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Tuesday, May 21, 2024

GAO: Better Assessing Employees’ Skill Gaps Could Help FAA Prepare for Changes in Technology

The Federal Aviation Administration (FAA) relies on a workforce of nearly 45,000 to operate the national airspace system. Changes in the aviation industry—including emerging technologies such as drones and artificial intelligence—will require FAA to increase oversight and seek additional critical skills for its workforce.

FAA has identified critical skills needed for its workforce to respond to technology changes. However, the Government Accountability Office says FAA’s assessment of the skills of its current workforce was insufficient to show how many employees have needed skills and where the skills gaps are. 

In 2018, FAA’s Office of Human Resource Management began an agency-wide Strategic Workforce Planning Initiative to assess the skills FAA’s workforce needs today and will increasingly need in the future. These skills include data analytics, project management, and cybersecurity skills.

Individual FAA offices also conduct workforce-planning activities. Selected offices have taken steps to identify critical future skills, such as specific technical skills for the engineers in the Office of Commercial Space Transportation.

FAA also has taken steps to determine whether its workforce has the skills needed to respond to technology changes, but GAO has found these efforts have not been quantitative nor have they included all mission-critical occupations. In 2019, FAA conducted interviews with managers and staff to collect officials’ perspectives on what skill gaps exist. While the qualitative interviews yielded useful information on the skills needed, GAO determined that they did not provide measurable data showing how many employees have the skills needed and where gaps exist. 

FAA also obtained some information on skill gaps in its workforce from a 2020 Department of Transportation workforce assessment, but GAO says FAA’s response rate to that assessment was low, ranging from 12 to 25 percent. As a result, the information FAA has collected may not provide a complete assessment of whether its workforce has the critical skills needed to respond to technology changes including unmanned aerial systems, commercial space transportation, artificial intelligence and additive manufacturing.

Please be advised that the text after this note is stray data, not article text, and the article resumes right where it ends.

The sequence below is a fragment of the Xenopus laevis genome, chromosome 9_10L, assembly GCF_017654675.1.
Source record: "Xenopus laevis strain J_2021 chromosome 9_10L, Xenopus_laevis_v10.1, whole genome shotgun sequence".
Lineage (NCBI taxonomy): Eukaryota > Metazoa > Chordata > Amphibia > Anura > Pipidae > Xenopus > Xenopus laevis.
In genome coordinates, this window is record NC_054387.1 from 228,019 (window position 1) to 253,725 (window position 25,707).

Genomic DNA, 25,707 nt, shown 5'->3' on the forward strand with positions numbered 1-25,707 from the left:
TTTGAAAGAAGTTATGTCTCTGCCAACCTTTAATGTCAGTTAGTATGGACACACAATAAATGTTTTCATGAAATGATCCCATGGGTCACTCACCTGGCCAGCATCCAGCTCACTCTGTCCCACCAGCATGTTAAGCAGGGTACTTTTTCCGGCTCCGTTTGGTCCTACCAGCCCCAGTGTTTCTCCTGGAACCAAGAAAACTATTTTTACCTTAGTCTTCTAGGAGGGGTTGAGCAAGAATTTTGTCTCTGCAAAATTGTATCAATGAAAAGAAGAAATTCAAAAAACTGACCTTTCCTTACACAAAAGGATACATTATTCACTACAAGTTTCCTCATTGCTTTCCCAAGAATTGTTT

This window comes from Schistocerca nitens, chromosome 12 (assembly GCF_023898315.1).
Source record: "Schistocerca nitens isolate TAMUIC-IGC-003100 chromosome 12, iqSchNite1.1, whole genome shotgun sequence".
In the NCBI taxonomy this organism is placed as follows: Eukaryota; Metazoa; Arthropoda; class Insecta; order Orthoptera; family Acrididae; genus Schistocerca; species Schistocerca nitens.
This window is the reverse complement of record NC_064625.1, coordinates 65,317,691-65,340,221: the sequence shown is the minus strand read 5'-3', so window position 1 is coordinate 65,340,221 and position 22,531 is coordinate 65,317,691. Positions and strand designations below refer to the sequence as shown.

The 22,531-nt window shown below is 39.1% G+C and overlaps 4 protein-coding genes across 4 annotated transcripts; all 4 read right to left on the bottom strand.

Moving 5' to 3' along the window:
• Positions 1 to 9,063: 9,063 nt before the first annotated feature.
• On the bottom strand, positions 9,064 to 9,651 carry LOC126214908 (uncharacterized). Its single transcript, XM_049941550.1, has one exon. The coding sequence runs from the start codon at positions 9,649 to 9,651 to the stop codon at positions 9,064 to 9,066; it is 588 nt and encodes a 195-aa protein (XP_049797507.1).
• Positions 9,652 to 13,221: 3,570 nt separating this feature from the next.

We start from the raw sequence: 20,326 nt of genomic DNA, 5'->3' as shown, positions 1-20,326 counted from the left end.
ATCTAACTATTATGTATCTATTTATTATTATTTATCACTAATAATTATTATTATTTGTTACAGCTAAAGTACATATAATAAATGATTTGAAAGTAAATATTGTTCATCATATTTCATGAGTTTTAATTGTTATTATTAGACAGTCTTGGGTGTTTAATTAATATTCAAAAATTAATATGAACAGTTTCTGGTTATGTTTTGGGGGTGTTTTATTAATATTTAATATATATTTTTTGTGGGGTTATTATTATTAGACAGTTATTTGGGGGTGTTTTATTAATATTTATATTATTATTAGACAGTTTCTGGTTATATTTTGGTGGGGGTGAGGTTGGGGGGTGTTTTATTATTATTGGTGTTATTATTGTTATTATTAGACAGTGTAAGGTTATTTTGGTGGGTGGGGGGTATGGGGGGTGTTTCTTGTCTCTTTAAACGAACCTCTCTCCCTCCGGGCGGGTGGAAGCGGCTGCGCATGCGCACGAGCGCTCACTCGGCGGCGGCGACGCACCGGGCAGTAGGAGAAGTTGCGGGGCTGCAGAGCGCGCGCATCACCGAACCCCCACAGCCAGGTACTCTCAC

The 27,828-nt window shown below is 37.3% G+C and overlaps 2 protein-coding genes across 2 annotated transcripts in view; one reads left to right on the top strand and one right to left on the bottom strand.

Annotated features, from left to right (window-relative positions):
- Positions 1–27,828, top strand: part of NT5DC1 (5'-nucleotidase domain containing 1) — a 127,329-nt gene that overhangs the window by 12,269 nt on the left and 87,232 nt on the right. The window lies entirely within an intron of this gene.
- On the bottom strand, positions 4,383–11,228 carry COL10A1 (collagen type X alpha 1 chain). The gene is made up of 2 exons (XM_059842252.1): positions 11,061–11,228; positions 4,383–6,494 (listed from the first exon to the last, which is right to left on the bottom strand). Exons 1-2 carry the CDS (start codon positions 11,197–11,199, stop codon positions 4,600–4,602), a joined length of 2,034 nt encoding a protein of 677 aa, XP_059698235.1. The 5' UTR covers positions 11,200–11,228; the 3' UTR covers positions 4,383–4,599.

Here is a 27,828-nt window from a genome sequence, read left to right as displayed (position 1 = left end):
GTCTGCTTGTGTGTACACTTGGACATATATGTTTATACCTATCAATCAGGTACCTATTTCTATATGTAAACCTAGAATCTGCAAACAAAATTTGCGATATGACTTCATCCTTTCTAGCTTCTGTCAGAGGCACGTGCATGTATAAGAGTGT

FAA regulates and oversees unmanned aerial systems (UAS) operations’ compliance, which includes prohibiting small UAS operators from operating in a careless or reckless manner that endangers the life or property of another, among other things. According to agency documents, the most significant example of a technology change that is affecting the national airspace system today is the introduction, adoption, development, and increasing use of small UAS. FAA estimates there were about 1.5 million small UAS in the United States in 2018, and the agency forecasts that there could be up to 3 million in the United States by 2023. This increase will inevitably impact FAA’s air traffic management, regulations, aircraft certification, and direct and indirect functions to keep the national airspace safe.

The commercial space transportation industry provides launch services that enable national-security and commercial satellites, among other things, to be sent into orbit for government and private customers. The FAA plays a critical role in commercial space transportation by ensuring the protection of public safety during launch and re-entry operations. FAA’s regulatory oversight responsibilities for commercial space transportation include licensing and permitting commercial launch and reentry vehicle operations (with a launch or reentry license) and nonfederal launch sites (through a site operator’s license), as well as conducting safety inspections of licensed launch providers and site operators. In 2020, the FAA licensed 41 commercial space operations (launches and reentries), the most in the agency’s history. Those operations included 39 FAA-licensed launches, including the first ever NASA-crewed mission to be licensed. For 2021, the FAA is forecasting the number of licensed operations could reach 50 or more. In its Strategic Workforce Planning Gap Analysis Report FAA identified commercial space expansion and certification as one of several future state scenarios that will affect its workforce needs in the coming 1-3 years. According to FAA, it will need to assess the readiness of its workforce to meet the rising need for certification and regulation-related activities within the next 1 to 3 years. In addition, in September 2020, FAA issued a rule that amended its commercial space-launch and reentry regulations to streamline the launch and reentry licensing requirements. The rule incorporates performance-based requirements that provide applicants flexibility in how they achieve required safety outcomes. The Office of Commercial Space Transportation will need to ensure that it has the right number of staff with the appropriate expertise to conduct the analyses that will be required under the amended regulations.